Cold and flu season isn’t just physically painful — it can hurt your wallet, too. The average consumer shops for over-the-counter medicine 26 times each year. That’s $338 per household, according to data collected by the Consumer Healthcare Products Association, a trade organization, in 2015, the most recent available. That same year, Americans spent $328 billion on prescription retail drugs, or prescription drugs purchased in pharmacies, according to estimates from the Department of Health and Human Services.
Spending on prescription drugs and over-the-counter products increases during the winter months, according to Doug Hirsch, co-founder and co-CEO of GoodRx, a website and app that tracks the best prescription drug prices in the U.S. This has left many people on edge amidst cold weather and rising insurance premiums. But there’s no reason to rollover in pain just yet.
“There are so many ways a consumer can save,” said Hirsch, whose website has 8 million visitors a month.
Here are a few tips to prevent consumers from feeling financially sour this winter.
1. Shop around.
Since drug prices vary from store to store, comparison shopping is key. This includes buying generic versions of name brands, which most major chain stores offer at a cheaper price. “The quality is just as good,” Ken Majkowski, chief pharmacy officer of FamilyWize, a company that partners with pharmacies to find the best prescription prices. Also, buying online is a good way to save. But Majkowski cautions that this makes it difficult to check expiration dates. “Medicine does expire,” he said.
2. Discount programs.
FamilyWize, GoodRx and WellRx offer free app-based discount programs. And individual stores like Walgreens, CVS, Target, Rite Aid and Walmart are just some of the retailers that have their own programs. Some programs offer cash back. Amazon has the subscribe-and-pay program that allows consumers to compare prices.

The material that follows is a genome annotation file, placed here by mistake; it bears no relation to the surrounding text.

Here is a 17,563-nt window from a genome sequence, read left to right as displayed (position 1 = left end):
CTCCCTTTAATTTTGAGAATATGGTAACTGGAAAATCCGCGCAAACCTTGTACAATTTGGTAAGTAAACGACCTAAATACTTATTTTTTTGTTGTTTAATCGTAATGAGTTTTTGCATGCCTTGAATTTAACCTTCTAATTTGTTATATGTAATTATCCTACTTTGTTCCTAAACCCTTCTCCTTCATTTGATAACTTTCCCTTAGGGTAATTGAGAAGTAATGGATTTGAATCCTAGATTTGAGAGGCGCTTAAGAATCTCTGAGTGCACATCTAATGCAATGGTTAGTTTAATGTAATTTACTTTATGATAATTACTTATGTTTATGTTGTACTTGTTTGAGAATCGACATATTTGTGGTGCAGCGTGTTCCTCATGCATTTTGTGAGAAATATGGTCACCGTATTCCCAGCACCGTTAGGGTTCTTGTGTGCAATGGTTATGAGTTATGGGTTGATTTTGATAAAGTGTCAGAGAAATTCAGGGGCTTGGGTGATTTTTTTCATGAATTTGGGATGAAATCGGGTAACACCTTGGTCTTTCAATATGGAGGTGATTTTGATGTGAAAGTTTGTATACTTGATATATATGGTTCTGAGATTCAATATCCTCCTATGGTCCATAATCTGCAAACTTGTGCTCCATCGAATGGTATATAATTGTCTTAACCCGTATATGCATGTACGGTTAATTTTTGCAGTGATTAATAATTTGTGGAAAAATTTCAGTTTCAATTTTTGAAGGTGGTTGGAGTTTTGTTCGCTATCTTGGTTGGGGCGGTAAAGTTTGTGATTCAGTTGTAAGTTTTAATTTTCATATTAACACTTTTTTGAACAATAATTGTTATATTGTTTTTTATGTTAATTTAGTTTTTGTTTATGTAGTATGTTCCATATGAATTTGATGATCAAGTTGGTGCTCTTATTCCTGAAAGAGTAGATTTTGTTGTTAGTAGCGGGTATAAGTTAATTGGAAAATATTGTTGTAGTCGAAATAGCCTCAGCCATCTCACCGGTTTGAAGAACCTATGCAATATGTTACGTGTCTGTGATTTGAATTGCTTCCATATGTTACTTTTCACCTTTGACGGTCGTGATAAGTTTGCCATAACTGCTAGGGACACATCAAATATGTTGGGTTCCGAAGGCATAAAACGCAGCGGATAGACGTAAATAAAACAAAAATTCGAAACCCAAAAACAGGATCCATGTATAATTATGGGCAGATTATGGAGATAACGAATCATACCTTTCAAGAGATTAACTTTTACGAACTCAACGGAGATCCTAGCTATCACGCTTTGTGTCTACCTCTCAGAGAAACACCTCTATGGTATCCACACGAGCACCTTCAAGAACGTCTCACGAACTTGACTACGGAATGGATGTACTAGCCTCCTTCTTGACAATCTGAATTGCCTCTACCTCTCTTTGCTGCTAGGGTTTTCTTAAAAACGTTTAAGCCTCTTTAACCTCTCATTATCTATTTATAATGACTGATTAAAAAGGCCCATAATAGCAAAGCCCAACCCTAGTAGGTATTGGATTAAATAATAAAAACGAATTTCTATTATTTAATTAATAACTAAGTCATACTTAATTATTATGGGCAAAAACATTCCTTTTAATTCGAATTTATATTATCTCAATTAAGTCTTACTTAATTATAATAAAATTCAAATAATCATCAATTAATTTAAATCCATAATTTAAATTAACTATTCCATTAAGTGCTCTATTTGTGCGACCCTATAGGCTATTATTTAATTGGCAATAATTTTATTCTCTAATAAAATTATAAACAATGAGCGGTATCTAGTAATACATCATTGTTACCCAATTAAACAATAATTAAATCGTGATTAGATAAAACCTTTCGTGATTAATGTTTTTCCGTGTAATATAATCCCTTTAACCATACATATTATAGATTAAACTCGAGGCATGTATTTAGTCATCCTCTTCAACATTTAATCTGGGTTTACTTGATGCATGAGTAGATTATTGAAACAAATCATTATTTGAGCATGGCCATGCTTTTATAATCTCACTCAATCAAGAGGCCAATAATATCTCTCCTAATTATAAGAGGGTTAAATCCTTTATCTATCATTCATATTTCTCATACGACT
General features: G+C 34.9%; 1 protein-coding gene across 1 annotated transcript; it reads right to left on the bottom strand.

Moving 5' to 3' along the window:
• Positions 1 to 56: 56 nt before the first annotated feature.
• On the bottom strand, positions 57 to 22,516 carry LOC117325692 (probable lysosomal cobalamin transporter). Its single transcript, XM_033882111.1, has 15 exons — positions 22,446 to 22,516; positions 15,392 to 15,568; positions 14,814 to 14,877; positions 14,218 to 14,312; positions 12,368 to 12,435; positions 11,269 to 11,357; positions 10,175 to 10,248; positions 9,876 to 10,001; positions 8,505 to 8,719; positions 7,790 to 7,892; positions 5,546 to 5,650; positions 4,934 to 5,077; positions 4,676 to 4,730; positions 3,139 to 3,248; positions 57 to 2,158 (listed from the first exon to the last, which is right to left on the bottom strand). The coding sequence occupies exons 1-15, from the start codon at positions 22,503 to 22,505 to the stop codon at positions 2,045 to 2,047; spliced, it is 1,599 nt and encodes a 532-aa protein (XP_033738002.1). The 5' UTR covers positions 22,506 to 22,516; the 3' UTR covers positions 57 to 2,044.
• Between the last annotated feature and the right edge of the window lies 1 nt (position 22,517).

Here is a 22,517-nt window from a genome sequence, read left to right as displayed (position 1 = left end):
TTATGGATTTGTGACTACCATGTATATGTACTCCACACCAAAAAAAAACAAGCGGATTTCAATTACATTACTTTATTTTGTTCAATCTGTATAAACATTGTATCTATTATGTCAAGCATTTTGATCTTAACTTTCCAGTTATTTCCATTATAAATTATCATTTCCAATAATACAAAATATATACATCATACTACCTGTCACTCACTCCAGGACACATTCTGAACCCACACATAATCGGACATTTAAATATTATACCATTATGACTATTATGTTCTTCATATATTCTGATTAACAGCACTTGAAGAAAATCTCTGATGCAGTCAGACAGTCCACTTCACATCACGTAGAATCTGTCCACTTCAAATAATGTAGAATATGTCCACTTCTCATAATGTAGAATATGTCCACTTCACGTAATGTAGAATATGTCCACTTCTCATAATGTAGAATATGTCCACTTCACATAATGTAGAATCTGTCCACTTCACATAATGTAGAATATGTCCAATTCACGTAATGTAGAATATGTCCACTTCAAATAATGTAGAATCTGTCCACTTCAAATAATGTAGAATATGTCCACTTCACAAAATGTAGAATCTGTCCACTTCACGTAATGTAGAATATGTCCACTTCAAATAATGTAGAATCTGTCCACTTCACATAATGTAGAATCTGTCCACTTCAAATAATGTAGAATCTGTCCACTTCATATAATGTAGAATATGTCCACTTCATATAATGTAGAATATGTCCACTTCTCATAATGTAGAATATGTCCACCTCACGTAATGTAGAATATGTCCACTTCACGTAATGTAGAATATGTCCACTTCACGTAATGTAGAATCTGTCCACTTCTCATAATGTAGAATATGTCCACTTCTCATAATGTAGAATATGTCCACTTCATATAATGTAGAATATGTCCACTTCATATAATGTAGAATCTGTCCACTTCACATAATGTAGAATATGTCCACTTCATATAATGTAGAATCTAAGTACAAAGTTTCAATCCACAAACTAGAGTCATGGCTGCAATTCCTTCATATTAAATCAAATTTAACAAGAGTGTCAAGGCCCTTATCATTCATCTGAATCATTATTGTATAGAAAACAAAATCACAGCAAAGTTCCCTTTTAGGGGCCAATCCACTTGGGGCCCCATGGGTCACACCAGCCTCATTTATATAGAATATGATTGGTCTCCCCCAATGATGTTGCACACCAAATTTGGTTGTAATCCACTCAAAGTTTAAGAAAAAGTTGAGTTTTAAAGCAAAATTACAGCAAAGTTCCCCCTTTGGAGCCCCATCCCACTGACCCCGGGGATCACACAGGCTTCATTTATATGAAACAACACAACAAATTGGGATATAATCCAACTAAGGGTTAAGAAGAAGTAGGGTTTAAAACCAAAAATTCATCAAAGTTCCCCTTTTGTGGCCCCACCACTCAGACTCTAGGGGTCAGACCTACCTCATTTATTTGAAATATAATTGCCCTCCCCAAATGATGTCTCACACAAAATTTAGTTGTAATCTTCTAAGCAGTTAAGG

3. Stack coupons and buy in advance.
Manufacturers start releasing over-the-counter medicine coupons in late October, according to Caroline Carpenter, financial adviser and creator of the website mycouponexpert.com. Coupon inserts with additional savings on over-the-counter medicine can be found in newspapers during this month. “This is the best time to buy,” Carpenter said. She recommends combining in-store coupons with manufacturer coupons for bigger savings. Also, go to store websites, like Costco Pharmacy, to search for deals.
4. Use coupons wisely.
Maximize coupon savings by buying the smallest size, which leads to less spending overall. If you don’t have a coupon, buy the middle size. On average, Carpenter said, the best price value can be found on medium-sized products.
5. Talk to your pharmacist.
Ask your pharmacist if they have their own discount program. Many pharmacies offer discounts or make products cheaper to get consumers to shop there. “Almost all pharmacies do this, but you have to ask,” Carpenter said. “They don’t advertise it.” Some pharmacists will match their competitors prices. Also, when purchasing prescription drugs, it’s a good practice to ask how much it would cost without insurance, as many insurance plans have deductibles that need to be met. “Some prescriptions cost less than the copay,” Hirsch said.
6. Buy less.
Purchasing medicine for individual ailments can be pricey. Instead, invest in fewer products. “Most products have multiple ingredients that do the same thing,” Majkowski said. “You just need two: one for day and one for night.” He recommended a multi-ingredient decongestant for daytime hours and a generic version of Nyquil to sleep through the night.
7. Common sense prevention.
“The absolute cheapest thing you can buy is water,” Majkowski said. “Hydrate yourself.” Other things: wash your hands, change toothbrushes often and get the flu shot. Natural remedies to sooth pain are also cost-saving, such as gargling with salient solution and drinking tea with honey.
Kellie Ell, USA TODAY